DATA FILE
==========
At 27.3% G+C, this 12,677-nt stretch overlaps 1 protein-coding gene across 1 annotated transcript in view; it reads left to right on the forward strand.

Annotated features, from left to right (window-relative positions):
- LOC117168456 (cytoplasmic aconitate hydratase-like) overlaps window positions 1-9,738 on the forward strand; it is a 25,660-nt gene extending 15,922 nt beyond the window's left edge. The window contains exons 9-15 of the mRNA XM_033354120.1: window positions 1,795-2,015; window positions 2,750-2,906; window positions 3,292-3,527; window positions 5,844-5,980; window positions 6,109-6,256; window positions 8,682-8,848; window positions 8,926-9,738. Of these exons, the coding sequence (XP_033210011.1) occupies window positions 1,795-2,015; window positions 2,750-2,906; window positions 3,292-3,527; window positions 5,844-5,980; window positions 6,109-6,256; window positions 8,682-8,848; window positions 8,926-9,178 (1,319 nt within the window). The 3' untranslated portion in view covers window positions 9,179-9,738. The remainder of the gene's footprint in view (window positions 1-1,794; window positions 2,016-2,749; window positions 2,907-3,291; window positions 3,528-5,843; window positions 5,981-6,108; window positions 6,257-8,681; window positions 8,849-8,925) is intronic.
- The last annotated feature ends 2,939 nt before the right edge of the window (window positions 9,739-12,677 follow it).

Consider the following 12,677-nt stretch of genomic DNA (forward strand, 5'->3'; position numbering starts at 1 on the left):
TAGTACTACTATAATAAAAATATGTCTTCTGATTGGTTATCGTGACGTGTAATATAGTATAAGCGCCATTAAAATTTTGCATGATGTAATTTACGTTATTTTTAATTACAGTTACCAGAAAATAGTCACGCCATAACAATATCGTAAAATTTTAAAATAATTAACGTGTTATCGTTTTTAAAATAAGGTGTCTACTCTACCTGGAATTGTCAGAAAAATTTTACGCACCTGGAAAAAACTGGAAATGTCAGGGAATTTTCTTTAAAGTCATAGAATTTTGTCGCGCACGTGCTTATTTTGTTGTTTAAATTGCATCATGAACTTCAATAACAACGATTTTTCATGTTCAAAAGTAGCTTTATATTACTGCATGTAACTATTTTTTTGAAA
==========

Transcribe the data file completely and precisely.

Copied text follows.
At 27.3% G+C, this 12,677-nt stretch overlaps 1 protein-coding gene across 1 annotated transcript in view; it reads left to right on the forward strand.

Annotated features, from left to right (window-relative positions):
- LOC117168456 (cytoplasmic aconitate hydratase-like) overlaps window positions 1-9,738 on the forward strand; it is a 25,660-nt gene extending 15,922 nt beyond the window's left edge. The window contains exons 9-15 of the mRNA XM_033354120.1: window positions 1,795-2,015; window positions 2,750-2,906; window positions 3,292-3,527; window positions 5,844-5,980; window positions 6,109-6,256; window positions 8,682-8,848; window positions 8,926-9,738. Of these exons, the coding sequence (XP_033210011.1) occupies window positions 1,795-2,015; window positions 2,750-2,906; window positions 3,292-3,527; window positions 5,844-5,980; window positions 6,109-6,256; window positions 8,682-8,848; window positions 8,926-9,178 (1,319 nt within the window). The 3' untranslated portion in view covers window positions 9,179-9,738. The remainder of the gene's footprint in view (window positions 1-1,794; window positions 2,016-2,749; window positions 2,907-3,291; window positions 3,528-5,843; window positions 5,981-6,108; window positions 6,257-8,681; window positions 8,849-8,925) is intronic.
- The last annotated feature ends 2,939 nt before the right edge of the window (window positions 9,739-12,677 follow it).

Consider the following 12,677-nt stretch of genomic DNA (forward strand, 5'->3'; position numbering starts at 1 on the left):
TAGTACTACTATAATAAAAATATGTCTTCTGATTGGTTATCGTGACGTGTAATATAGTATAAGCGCCATTAAAATTTTGCATGATGTAATTTACGTTATTTTTAATTACAGTTACCAGAAAATAGTCACGCCATAACAATATCGTAAAATTTTAAAATAATTAACGTGTTATCGTTTTTAAAATAAGGTGTCTACTCTACCTGGAATTGTCAGAAAAATTTTACGCACCTGGAAAAAACTGGAAATGTCAGGGAATTTTCTTTAAAGTCATAGAATTTTGTCGCGCACGTGCTTATTTTGTTGTTTAAATTGCATCATGAACTTCAATAACAACGATTTTTCATGTTCAAAAGTAGCTTTATATTACTGCATGTAACTATTTTTTTGAAA